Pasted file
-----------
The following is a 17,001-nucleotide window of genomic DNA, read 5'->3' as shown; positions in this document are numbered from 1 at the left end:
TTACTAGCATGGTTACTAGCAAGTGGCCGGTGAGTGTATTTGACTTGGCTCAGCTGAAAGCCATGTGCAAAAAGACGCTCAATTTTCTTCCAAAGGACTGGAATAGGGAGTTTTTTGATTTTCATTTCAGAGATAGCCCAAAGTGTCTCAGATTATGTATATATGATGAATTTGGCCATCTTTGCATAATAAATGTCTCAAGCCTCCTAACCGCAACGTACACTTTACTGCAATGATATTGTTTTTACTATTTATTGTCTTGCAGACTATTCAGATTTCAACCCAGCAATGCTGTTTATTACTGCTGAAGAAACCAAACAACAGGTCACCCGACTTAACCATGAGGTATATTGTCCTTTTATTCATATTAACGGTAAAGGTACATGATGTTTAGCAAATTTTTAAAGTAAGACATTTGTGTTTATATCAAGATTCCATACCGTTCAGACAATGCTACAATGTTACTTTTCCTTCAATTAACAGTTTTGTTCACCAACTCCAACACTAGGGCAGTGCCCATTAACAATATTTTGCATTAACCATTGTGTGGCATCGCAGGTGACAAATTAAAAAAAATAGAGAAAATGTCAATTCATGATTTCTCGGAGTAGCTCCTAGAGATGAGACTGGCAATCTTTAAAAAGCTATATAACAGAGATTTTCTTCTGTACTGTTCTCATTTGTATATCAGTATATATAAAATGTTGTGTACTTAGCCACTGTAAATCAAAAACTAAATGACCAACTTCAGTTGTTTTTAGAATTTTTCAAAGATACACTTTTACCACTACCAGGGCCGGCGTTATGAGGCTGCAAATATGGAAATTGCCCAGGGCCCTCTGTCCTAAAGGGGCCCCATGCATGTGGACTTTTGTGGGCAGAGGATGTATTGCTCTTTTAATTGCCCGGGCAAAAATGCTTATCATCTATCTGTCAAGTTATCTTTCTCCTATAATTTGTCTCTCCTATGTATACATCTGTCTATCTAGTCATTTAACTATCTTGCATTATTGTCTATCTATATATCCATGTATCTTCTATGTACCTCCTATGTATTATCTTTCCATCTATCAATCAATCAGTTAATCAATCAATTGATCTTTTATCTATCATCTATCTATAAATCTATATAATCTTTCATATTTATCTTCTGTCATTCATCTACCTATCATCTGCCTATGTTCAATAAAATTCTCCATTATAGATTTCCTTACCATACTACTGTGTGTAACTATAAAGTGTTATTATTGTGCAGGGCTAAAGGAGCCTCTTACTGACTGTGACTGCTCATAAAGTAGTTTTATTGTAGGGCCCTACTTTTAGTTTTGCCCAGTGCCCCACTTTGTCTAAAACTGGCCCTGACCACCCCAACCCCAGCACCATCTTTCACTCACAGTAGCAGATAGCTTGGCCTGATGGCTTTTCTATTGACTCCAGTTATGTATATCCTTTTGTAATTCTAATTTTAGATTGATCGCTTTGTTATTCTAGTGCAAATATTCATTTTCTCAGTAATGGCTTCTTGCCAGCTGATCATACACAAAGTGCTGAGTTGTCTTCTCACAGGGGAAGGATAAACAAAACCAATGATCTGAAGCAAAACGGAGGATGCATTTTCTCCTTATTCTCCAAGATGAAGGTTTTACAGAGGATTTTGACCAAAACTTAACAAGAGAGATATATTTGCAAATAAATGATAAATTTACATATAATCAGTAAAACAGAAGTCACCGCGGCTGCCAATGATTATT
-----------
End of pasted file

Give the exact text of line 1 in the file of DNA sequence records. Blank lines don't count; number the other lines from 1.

The following is a 17,001-nucleotide window of genomic DNA, read 5'->3' as shown; positions in this document are numbered from 1 at the left end: